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'Asteroid City' is a charming and thought-provoking entry in Wes Anderson's filmography

Wes Anderson is the gift that keeps on giving. So far in his career, Anderson has produced 11 full-length feature films and seven short films. All of these films have received critical acclaim, whether it be small or large, and have done financially well at the box office. He is one of the best filmmakers working today. 

From a viewer’s perspective, a Wes Anderson film is like escaping to a world that is both very similar and also very different from the real world. His latest work, “Asteroid City” (2023) is a prime example of this. 

“Asteroid City” tells a story within a story of a playwright’s (played by Edward Norton) world-renowned fictional play about a grieving father who travels with his son and three daughters to small rural Asteroid City to compete in a junior stargazing/space cadet convention circa 1955 only for their and many others world views to be shattered by an extraterrestrial presence. 

The father character, Augie Steenbeck, is played excellently by one of Anderson’s closest actor collaborators and dear friends, Jason Schwartzman. Schwartzman by far gives the best performance in the film. 

What makes him so memorable is his interactions with multiple other cast members. The strongest bond that Schwartzman has is definitely with Scarlett Johansson, who plays Midge Campbell; a famous actress. From the moment these two characters meet, they are constantly building off each other for the entire runtime of the movie. 

One of Anderson’s best writing devices is allowing the child actors and actresses to have the spotlight every once and a while. Augie’s son, Woodrow Steenbeck, is played by Jake Ryan and he is absolutely fantastic. He is probably third to Schwartman’s and Johansson’s performances if we’re being honest. 

Most of the best scenes in “Asteroid City” are simply characters having conversations with each other. This fortunately does not ruin the pacing of the film as the quirky dialogue and editing make these scenes compelling and not dragging.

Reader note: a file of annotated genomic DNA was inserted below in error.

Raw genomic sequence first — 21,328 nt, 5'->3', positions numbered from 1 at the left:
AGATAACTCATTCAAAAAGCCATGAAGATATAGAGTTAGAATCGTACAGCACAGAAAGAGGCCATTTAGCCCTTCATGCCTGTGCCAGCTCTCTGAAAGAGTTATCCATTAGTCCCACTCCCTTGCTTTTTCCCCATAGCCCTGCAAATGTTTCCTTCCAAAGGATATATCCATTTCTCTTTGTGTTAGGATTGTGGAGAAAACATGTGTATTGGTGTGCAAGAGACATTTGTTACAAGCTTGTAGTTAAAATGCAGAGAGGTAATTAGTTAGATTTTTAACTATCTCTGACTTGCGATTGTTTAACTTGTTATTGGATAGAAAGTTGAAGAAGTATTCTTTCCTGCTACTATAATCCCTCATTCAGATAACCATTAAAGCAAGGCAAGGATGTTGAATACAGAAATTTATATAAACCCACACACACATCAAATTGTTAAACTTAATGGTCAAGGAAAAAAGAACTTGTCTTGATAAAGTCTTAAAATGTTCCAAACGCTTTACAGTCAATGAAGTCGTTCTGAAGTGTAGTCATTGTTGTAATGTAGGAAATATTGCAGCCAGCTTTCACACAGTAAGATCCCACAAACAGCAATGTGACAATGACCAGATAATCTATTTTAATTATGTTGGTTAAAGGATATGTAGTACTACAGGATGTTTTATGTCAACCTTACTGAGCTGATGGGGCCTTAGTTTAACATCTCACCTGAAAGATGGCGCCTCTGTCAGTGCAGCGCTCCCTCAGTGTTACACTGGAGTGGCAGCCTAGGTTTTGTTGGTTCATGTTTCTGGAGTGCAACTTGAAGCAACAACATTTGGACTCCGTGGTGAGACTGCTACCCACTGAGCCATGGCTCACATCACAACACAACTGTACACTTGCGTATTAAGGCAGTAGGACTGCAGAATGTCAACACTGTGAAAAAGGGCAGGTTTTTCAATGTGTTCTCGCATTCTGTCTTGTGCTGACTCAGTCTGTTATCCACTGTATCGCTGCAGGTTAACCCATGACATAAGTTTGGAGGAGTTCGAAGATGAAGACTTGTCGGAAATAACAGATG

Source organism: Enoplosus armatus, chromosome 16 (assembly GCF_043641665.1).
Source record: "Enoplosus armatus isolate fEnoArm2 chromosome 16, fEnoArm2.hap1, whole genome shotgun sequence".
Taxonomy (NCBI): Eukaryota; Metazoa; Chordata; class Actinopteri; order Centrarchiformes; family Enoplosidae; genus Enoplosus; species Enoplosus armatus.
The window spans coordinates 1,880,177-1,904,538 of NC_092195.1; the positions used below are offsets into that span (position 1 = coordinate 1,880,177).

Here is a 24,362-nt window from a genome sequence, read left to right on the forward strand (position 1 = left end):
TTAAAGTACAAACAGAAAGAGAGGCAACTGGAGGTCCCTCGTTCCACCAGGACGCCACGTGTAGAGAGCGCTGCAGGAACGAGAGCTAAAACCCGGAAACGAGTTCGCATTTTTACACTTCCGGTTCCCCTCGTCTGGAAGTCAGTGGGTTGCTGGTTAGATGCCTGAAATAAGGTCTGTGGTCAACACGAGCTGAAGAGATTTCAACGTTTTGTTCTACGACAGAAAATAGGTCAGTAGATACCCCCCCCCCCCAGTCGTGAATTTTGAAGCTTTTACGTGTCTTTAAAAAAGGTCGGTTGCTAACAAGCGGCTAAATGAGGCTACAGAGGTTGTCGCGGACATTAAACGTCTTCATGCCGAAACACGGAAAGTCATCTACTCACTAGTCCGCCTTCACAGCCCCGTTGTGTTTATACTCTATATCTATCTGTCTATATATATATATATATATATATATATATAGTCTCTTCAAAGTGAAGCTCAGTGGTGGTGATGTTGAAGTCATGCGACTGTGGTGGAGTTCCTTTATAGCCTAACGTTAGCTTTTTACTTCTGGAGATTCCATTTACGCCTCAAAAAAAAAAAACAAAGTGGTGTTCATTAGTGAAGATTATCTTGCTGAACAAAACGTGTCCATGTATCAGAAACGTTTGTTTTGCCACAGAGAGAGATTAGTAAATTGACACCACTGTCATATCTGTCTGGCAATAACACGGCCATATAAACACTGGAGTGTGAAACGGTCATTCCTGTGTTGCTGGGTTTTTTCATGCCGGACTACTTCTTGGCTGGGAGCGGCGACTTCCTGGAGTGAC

Like the rest of his films that have come before, “Asteroid City” is littered with many A-list celebrities. These include: Tom Hanks, Tilda Swinton, Jeffrey Wright, Edward Norton, Steve Carell, Adrien Brody, Liev Schreiber, Willem Dafoe, Bryan Cranston, Tony Revolori, Jeff Goldblum, Maya Hawke, Hope Davis, Stephen Park, Rupert Friend, Matt Dillon, Margot Robbie, Sophia Lillis, and many others. My goodness, what a cast! 

The two faces that surprisingly weren’t in the film were Owen Wilson and Bill Murray. Perhaps Anderson wanted to change things up for a bit. All of the performers listed all do a marvelous job in the movie. One of the stand-out secondary characters is Rupert Friend as Montana. 

While he does not have a lot of screentime, Friend still shines as a potentially new favorite regular actor for Anderson to use in future projects. So far Friend has only been in two of Anderson’s films that being “Asteroid City” and “The French Dispatch” which was released in 2021. 

Anderson and his production team also do not fail to impress audiences with the amount of detail and hard work that is put into creating the setting of Asteroid City. Every single frame in this film has something that is unique about it. Whether it be Conrad Earp’s (Edward Norton’s character) living quarters, the flying saucer the Alien arrives in, or the diner where Augie Steenbeck and Midge Campbell meet for the first time — Wes Anderson sure knows how to make the simplest settings look way more interesting and articulate. 

One aspect of the film that is admirable is Anderson’s willingness to experiment with his storytelling. As already stated before, “Asteroid City” is a story within a story with each actor playing a character in the play and a character outside the play. Schwartzman plays a stage actor named Jones Hall who then plays Augie Steenbeck in “Asteroid City. 

Anderson cleverly shoots the scenes where the audience isn’t watching the play version of “Asteroid City” in black-and-white while the scenes that comprise the entirety of the play are in beautiful stylized color.  

The scenes where Jones Hall interacts with various other crew members and actors on the set of “Asteroid City” put a lot of thought in the mind of each viewer watching. Hall confronts the director of the play, Schubert Green (played by Adrien Brody), and tells him he still doesn't understand the play. 

Green informs Hall to keep playing the role of Augie Steenbeck the same way for the rest of the duration of the play. Anderson wrote something that left something in my brain many days after watching “Asteroid City.”  

I am still uncertain as to what the underlying message Anderson is telling with “Asteroid City.” But, like all quality pieces of art, thinking over and over is basically a requirement when it comes to unpacking what an artist is truly saying with his or her product. In a way, myself and others who watched “Asteroid City” are feeling the same way that Jones Hall is feeling about his portrayal in the play.

Do we truly understand what we are reading, watching, painting, writing, photographing, etc. when it comes to art? Maybe we do, maybe we don’t. It’s a good thing to ponder about. Wes Anderson has hit another home run with “Asteroid City.” If there is a chance that it is still being shown in any local theaters near you, then I highly recommend for everyone reading this article to go and watch it. Maybe watch it a few times while you’re at it. 

Rating: 4/5  


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